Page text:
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dc.contributor.editorLuparello, Claudio
dc.description.abstractRecent years have seen the idea of a close association between nutrition and the modulation of cancer development/progression reinforced. An increasing amount of experimental and epidemiological evidence has been produced supporting the concept that many different bioactive components of food (e.g. polyphenols, mono- and polyunsaturated fatty acids, methyl-group donors, etc.) may be implicated in either the promotion of or the protection against carcinogenesis. At the cellular level, such compounds can have an impact on different but sometimes intertwined processes, such as growth and differentiation, DNA repair, programmed cell death, and oxidative stress. In addition, compelling evidence is starting to build up of the existence of primary epigenetic targets of dietary compounds, such as oncogenic/oncosuppressor miRNAs or DNA-modifying enzymes, which in turn impair gene expression and function. Since there is a growing interest in the study of the biochemical and molecular role played by food components and its impact on cellular processes and/or gene expressions directed towards the fine-tuning of cancer phenotypes, in this Special Issue researchers contributed with either research or review articles presenting the latest findings on the intracellular pathways and mechanisms affected by natural bioactive dietary molecules.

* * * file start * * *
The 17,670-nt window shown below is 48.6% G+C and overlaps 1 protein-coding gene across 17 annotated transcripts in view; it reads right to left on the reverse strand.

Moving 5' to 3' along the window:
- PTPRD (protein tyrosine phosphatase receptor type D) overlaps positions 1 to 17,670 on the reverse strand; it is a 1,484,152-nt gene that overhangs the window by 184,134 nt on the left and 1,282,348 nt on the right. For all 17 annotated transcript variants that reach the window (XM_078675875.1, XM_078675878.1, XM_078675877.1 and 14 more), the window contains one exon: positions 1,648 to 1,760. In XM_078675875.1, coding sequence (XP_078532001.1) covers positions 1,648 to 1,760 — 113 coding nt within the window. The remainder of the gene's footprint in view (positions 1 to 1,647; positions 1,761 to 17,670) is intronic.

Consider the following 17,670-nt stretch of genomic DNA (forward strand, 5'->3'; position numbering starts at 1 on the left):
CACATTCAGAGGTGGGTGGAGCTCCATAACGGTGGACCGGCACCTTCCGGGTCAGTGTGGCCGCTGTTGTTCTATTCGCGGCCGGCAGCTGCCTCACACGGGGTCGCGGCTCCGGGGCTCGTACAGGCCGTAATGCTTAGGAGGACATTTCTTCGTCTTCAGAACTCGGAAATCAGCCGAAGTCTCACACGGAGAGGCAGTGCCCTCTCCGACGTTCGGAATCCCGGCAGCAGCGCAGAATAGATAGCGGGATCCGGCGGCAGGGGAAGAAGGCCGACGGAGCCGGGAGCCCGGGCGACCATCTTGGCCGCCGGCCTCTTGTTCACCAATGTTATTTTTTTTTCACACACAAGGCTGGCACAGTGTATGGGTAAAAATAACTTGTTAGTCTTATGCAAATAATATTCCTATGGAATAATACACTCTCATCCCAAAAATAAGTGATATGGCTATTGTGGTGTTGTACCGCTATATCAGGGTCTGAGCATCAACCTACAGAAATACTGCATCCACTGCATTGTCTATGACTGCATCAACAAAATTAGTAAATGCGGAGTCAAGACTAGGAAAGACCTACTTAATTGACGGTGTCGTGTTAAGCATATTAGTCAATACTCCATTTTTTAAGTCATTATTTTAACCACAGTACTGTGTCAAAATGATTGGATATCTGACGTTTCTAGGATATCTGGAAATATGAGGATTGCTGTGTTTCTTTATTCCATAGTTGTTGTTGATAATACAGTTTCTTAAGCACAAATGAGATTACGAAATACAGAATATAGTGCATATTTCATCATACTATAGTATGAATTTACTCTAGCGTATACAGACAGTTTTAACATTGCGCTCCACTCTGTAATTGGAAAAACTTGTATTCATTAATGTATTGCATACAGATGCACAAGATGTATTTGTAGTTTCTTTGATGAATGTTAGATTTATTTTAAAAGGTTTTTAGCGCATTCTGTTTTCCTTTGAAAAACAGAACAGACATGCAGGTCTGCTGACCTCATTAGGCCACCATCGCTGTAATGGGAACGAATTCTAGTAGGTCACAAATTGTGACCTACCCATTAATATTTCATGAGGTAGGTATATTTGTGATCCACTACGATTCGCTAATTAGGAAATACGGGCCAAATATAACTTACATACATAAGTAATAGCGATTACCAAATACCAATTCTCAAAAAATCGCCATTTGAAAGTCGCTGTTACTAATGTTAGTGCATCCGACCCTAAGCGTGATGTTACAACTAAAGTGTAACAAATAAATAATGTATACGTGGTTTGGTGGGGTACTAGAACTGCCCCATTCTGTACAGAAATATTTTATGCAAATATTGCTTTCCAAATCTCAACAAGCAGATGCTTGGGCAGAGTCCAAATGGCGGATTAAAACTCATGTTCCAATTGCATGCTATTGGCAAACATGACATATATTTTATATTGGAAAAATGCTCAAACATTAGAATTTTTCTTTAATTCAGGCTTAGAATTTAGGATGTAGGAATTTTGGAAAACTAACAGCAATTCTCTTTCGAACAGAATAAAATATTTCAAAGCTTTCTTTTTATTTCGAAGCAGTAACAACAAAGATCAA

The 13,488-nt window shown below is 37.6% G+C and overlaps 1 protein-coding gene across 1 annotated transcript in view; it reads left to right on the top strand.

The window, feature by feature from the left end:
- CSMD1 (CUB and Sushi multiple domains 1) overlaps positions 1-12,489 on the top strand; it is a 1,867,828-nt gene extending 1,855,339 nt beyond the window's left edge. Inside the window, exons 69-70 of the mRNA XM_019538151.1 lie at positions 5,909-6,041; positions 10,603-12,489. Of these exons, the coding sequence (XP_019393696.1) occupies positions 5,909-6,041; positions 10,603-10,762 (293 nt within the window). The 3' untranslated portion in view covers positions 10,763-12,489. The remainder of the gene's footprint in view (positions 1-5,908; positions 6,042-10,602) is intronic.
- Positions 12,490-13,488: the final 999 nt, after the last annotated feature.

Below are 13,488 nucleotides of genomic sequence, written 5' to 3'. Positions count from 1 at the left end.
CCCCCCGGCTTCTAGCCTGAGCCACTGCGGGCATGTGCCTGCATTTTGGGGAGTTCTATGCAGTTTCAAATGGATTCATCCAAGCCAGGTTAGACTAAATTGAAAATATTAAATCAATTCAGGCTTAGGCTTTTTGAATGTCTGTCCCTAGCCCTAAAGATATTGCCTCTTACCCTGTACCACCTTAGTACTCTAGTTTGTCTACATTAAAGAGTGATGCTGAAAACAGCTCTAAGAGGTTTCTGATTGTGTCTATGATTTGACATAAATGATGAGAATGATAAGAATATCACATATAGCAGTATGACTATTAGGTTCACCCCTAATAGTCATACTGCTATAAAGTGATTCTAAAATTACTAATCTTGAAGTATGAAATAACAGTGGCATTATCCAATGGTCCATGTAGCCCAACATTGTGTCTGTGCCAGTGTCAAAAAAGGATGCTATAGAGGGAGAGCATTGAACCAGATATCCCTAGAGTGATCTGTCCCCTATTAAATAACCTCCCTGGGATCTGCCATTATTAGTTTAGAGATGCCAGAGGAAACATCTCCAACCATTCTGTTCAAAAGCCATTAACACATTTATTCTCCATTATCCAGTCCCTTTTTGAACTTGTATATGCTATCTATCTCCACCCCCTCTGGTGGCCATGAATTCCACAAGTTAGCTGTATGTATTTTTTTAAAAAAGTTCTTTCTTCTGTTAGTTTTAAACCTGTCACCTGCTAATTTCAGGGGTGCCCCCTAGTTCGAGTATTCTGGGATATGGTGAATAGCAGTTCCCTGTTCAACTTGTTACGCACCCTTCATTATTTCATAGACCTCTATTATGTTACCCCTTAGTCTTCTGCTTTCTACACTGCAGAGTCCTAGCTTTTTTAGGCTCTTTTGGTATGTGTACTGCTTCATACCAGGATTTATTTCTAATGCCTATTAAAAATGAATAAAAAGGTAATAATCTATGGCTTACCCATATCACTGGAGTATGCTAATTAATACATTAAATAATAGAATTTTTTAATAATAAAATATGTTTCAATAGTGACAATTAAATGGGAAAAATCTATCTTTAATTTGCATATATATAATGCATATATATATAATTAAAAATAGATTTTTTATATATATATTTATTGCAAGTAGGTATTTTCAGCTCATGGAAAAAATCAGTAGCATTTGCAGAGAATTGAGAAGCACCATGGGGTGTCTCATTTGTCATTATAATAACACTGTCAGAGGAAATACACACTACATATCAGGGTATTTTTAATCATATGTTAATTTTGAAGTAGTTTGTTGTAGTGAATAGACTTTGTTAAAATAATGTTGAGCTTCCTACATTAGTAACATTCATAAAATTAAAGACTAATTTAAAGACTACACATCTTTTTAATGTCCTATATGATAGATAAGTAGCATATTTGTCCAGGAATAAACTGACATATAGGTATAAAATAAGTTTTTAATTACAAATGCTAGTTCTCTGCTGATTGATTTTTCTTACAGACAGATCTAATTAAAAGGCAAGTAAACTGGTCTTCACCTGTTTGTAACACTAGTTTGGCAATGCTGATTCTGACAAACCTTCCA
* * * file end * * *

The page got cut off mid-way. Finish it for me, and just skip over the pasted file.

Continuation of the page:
dc.subject.classificationthema EDItEUR::G Reference, Information and Interdisciplinary subjects::GP Research and information: generalen_US
dc.subject.classificationthema EDItEUR::P Mathematics and Science::PS Biology, life sciencesen_US
dc.titleRole of Natural Bioactive Compounds in the Rise and Fall of Cancers
oapen.pages402, Switzerland

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